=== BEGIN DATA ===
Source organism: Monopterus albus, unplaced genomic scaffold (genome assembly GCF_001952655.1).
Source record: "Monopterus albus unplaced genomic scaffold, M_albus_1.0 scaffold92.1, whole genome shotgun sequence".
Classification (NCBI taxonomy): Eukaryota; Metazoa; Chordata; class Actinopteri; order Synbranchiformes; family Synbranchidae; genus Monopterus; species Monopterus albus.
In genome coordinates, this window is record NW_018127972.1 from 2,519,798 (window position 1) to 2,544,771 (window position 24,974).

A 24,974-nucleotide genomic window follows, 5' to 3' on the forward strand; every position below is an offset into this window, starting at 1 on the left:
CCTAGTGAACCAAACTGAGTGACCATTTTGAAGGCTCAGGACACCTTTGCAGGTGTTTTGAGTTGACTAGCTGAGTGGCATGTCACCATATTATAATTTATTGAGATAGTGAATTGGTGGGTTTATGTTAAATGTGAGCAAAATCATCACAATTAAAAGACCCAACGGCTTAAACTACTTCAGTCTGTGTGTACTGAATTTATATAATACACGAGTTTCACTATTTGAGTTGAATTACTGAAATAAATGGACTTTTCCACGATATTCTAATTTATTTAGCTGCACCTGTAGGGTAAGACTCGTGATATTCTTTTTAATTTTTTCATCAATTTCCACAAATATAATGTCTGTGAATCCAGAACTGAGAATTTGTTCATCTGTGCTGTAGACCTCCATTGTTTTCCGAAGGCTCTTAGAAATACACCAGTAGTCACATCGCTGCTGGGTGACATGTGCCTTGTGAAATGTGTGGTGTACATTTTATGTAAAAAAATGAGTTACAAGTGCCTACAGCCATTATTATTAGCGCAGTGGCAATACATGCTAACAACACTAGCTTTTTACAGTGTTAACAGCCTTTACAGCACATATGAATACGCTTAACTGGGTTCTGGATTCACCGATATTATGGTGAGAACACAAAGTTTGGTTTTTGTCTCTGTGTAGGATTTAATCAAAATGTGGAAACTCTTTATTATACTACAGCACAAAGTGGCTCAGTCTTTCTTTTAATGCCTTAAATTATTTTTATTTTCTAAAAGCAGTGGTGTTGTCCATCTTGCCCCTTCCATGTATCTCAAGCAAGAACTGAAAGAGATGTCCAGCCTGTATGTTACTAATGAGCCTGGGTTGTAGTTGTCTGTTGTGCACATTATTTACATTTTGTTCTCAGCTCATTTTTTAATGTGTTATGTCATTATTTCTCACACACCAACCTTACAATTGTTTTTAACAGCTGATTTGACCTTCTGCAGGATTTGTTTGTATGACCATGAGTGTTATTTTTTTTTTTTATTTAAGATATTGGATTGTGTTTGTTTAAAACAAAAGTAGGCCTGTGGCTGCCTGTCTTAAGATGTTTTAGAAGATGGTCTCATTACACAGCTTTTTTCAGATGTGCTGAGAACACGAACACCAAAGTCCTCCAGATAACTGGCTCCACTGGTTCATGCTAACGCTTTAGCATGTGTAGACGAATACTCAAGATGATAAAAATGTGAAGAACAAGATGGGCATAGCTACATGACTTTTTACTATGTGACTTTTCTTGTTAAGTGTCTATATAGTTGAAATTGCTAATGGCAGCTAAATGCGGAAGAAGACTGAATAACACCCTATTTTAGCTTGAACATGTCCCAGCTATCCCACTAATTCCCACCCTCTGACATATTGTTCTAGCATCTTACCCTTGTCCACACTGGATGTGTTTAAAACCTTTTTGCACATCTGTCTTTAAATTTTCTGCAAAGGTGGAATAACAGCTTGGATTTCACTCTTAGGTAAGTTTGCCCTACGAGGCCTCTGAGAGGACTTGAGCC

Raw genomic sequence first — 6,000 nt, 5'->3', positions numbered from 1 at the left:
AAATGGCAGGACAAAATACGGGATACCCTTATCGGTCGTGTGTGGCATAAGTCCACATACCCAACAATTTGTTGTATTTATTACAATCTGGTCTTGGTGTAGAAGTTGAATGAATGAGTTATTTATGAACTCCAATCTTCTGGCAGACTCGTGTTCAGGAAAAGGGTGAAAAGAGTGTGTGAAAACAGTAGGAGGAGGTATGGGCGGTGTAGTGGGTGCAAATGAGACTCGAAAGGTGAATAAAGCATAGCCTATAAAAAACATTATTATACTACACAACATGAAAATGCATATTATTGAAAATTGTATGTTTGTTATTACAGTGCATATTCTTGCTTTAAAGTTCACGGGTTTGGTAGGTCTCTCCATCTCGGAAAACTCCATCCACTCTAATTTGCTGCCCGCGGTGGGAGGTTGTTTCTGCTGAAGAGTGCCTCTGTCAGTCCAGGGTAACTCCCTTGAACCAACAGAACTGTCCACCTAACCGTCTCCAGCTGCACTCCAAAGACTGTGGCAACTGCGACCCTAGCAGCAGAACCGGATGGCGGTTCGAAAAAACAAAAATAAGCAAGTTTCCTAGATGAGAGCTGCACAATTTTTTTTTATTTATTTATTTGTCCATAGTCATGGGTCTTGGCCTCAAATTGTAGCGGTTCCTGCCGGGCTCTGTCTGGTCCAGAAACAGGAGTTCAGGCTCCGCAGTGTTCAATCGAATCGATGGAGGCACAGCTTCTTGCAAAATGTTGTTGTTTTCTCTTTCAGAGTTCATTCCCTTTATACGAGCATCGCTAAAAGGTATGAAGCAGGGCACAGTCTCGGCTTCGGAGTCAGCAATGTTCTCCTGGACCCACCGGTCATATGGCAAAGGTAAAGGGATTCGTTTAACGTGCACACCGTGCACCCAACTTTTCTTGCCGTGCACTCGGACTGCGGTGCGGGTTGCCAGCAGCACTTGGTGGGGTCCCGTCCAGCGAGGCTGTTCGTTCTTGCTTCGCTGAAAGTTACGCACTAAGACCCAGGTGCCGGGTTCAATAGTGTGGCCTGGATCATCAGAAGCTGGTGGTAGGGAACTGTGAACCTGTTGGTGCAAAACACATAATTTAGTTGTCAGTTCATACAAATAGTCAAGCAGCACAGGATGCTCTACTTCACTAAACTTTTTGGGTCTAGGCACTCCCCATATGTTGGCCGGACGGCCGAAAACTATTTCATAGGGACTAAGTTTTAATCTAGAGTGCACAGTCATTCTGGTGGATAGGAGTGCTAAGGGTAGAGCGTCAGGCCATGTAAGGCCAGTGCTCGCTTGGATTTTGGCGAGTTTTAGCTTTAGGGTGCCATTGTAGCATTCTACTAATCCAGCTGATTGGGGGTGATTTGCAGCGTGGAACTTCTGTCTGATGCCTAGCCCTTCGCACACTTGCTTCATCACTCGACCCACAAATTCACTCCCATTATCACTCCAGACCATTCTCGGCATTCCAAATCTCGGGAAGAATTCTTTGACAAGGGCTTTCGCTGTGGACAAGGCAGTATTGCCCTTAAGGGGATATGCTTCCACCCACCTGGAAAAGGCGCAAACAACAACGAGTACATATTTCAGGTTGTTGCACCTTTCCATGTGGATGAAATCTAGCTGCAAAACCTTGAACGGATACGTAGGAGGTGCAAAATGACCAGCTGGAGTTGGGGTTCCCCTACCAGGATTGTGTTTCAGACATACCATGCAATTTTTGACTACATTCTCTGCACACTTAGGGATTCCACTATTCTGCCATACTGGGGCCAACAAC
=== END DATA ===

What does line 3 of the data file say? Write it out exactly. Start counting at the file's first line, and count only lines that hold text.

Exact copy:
Classification (NCBI taxonomy): Eukaryota; Metazoa; Chordata; class Actinopteri; order Synbranchiformes; family Synbranchidae; genus Monopterus; species Monopterus albus.